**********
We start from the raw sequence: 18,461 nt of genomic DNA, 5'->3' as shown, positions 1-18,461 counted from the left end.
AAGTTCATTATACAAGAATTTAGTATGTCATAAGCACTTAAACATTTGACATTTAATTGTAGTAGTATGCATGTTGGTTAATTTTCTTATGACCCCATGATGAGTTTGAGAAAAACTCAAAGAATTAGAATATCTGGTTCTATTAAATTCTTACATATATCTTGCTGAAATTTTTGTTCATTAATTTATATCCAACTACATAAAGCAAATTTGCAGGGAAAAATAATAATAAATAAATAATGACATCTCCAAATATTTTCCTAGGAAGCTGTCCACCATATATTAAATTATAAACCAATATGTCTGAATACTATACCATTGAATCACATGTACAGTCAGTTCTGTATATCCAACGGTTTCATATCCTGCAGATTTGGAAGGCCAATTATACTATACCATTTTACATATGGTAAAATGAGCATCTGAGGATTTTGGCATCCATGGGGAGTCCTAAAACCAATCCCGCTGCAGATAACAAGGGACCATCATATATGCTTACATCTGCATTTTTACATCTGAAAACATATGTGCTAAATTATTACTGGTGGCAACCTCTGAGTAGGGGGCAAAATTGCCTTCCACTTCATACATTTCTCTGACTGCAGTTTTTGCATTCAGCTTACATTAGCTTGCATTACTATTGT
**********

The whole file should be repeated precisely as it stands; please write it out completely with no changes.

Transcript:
We start from the raw sequence: 18,461 nt of genomic DNA, 5'->3' as shown, positions 1-18,461 counted from the left end.
AAGTTCATTATACAAGAATTTAGTATGTCATAAGCACTTAAACATTTGACATTTAATTGTAGTAGTATGCATGTTGGTTAATTTTCTTATGACCCCATGATGAGTTTGAGAAAAACTCAAAGAATTAGAATATCTGGTTCTATTAAATTCTTACATATATCTTGCTGAAATTTTTGTTCATTAATTTATATCCAACTACATAAAGCAAATTTGCAGGGAAAAATAATAATAAATAAATAATGACATCTCCAAATATTTTCCTAGGAAGCTGTCCACCATATATTAAATTATAAACCAATATGTCTGAATACTATACCATTGAATCACATGTACAGTCAGTTCTGTATATCCAACGGTTTCATATCCTGCAGATTTGGAAGGCCAATTATACTATACCATTTTACATATGGTAAAATGAGCATCTGAGGATTTTGGCATCCATGGGGAGTCCTAAAACCAATCCCGCTGCAGATAACAAGGGACCATCATATATGCTTACATCTGCATTTTTACATCTGAAAACATATGTGCTAAATTATTACTGGTGGCAACCTCTGAGTAGGGGGCAAAATTGCCTTCCACTTCATACATTTCTCTGACTGCAGTTTTTGCATTCAGCTTACATTAGCTTGCATTACTATTGT